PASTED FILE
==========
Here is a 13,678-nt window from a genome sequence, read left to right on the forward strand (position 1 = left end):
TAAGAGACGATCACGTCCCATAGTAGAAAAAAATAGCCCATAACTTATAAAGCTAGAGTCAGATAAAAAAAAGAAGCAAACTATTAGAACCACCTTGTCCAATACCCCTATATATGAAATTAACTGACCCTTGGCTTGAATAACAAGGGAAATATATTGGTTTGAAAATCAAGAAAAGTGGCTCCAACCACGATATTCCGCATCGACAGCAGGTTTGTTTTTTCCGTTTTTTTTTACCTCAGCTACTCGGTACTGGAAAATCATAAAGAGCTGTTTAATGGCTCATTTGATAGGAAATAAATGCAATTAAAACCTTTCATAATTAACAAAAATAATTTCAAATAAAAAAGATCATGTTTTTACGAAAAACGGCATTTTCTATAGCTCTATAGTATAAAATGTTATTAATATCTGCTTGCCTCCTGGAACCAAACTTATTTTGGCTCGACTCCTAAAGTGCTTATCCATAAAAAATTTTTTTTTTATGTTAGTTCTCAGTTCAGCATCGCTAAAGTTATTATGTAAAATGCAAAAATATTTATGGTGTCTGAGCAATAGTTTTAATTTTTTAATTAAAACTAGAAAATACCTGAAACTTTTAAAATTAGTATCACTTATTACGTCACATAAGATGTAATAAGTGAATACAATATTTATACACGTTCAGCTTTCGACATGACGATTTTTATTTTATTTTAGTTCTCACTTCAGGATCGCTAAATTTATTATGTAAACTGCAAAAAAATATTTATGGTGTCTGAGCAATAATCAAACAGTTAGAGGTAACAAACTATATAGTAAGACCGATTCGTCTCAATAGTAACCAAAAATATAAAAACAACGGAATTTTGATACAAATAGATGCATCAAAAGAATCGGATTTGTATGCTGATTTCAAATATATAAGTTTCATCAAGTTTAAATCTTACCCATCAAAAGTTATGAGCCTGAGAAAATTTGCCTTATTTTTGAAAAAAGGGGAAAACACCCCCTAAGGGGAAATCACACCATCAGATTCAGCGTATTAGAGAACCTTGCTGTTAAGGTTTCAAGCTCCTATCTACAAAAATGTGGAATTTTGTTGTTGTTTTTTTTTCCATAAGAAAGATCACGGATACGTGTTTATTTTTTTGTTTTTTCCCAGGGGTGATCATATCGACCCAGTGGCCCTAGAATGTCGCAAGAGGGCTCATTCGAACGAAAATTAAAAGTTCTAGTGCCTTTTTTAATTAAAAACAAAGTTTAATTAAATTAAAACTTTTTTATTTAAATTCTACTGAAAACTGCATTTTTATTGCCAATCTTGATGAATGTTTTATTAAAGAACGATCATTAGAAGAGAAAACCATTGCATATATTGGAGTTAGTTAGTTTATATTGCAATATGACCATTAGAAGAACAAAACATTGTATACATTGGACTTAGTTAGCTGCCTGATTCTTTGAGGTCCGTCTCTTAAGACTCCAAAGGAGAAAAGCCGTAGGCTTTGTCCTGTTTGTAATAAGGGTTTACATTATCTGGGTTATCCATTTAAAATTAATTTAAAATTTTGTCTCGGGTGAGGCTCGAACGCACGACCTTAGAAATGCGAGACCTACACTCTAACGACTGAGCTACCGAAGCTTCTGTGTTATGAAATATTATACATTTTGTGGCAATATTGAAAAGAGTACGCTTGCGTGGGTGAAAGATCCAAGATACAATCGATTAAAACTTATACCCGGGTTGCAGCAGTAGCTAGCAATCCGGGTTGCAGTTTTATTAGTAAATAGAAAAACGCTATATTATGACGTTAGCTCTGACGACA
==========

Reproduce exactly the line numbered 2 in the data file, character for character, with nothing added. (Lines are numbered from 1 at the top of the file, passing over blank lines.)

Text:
TAAGAGACGATCACGTCCCATAGTAGAAAAAAATAGCCCATAACTTATAAAGCTAGAGTCAGATAAAAAAAAGAAGCAAACTATTAGAACCACCTTGTCCAATACCCCTATATATGAAATTAACTGACCCTTGGCTTGAATAACAAGGGAAATATATTGGTTTGAAAATCAAGAAAAGTGGCTCCAACCACGATATTCCGCATCGACAGCAGGTTTGTTTTTTCCGTTTTTTTTTACCTCAGCTACTCGGTACTGGAAAATCATAAAGAGCTGTTTAATGGCTCATTTGATAGGAAATAAATGCAATTAAAACCTTTCATAATTAACAAAAATAATTTCAAATAAAAAAGATCATGTTTTTACGAAAAACGGCATTTTCTATAGCTCTATAGTATAAAATGTTATTAATATCTGCTTGCCTCCTGGAACCAAACTTATTTTGGCTCGACTCCTAAAGTGCTTATCCATAAAAAATTTTTTTTTTATGTTAGTTCTCAGTTCAGCATCGCTAAAGTTATTATGTAAAATGCAAAAATATTTATGGTGTCTGAGCAATAGTTTTAATTTTTTAATTAAAACTAGAAAATACCTGAAACTTTTAAAATTAGTATCACTTATTACGTCACATAAGATGTAATAAGTGAATACAATATTTATACACGTTCAGCTTTCGACATGACGATTTTTATTTTATTTTAGTTCTCACTTCAGGATCGCTAAATTTATTATGTAAACTGCAAAAAAATATTTATGGTGTCTGAGCAATAATCAAACAGTTAGAGGTAACAAACTATATAGTAAGACCGATTCGTCTCAATAGTAACCAAAAATATAAAAACAACGGAATTTTGATACAAATAGATGCATCAAAAGAATCGGATTTGTATGCTGATTTCAAATATATAAGTTTCATCAAGTTTAAATCTTACCCATCAAAAGTTATGAGCCTGAGAAAATTTGCCTTATTTTTGAAAAAAGGGGAAAACACCCCCTAAGGGGAAATCACACCATCAGATTCAGCGTATTAGAGAACCTTGCTGTTAAGGTTTCAAGCTCCTATCTACAAAAATGTGGAATTTTGTTGTTGTTTTTTTTTCCATAAGAAAGATCACGGATACGTGTTTATTTTTTTGTTTTTTCCCAGGGGTGATCATATCGACCCAGTGGCCCTAGAATGTCGCAAGAGGGCTCATTCGAACGAAAATTAAAAGTTCTAGTGCCTTTTTTAATTAAAAACAAAGTTTAATTAAATTAAAACTTTTTTATTTAAATTCTACTGAAAACTGCATTTTTATTGCCAATCTTGATGAATGTTTTATTAAAGAACGATCATTAGAAGAGAAAACCATTGCATATATTGGAGTTAGTTAGTTTATATTGCAATATGACCATTAGAAGAACAAAACATTGTATACATTGGACTTAGTTAGCTGCCTGATTCTTTGAGGTCCGTCTCTTAAGACTCCAAAGGAGAAAAGCCGTAGGCTTTGTCCTGTTTGTAATAAGGGTTTACATTATCTGGGTTATCCATTTAAAATTAATTTAAAATTTTGTCTCGGGTGAGGCTCGAACGCACGACCTTAGAAATGCGAGACCTACACTCTAACGACTGAGCTACCGAAGCTTCTGTGTTATGAAATATTATACATTTTGTGGCAATATTGAAAAGAGTACGCTTGCGTGGGTGAAAGATCCAAGATACAATCGATTAAAACTTATACCCGGGTTGCAGCAGTAGCTAGCAATCCGGGTTGCAGTTTTATTAGTAAATAGAAAAACGCTATATTATGACGTTAGCTCTGACGACA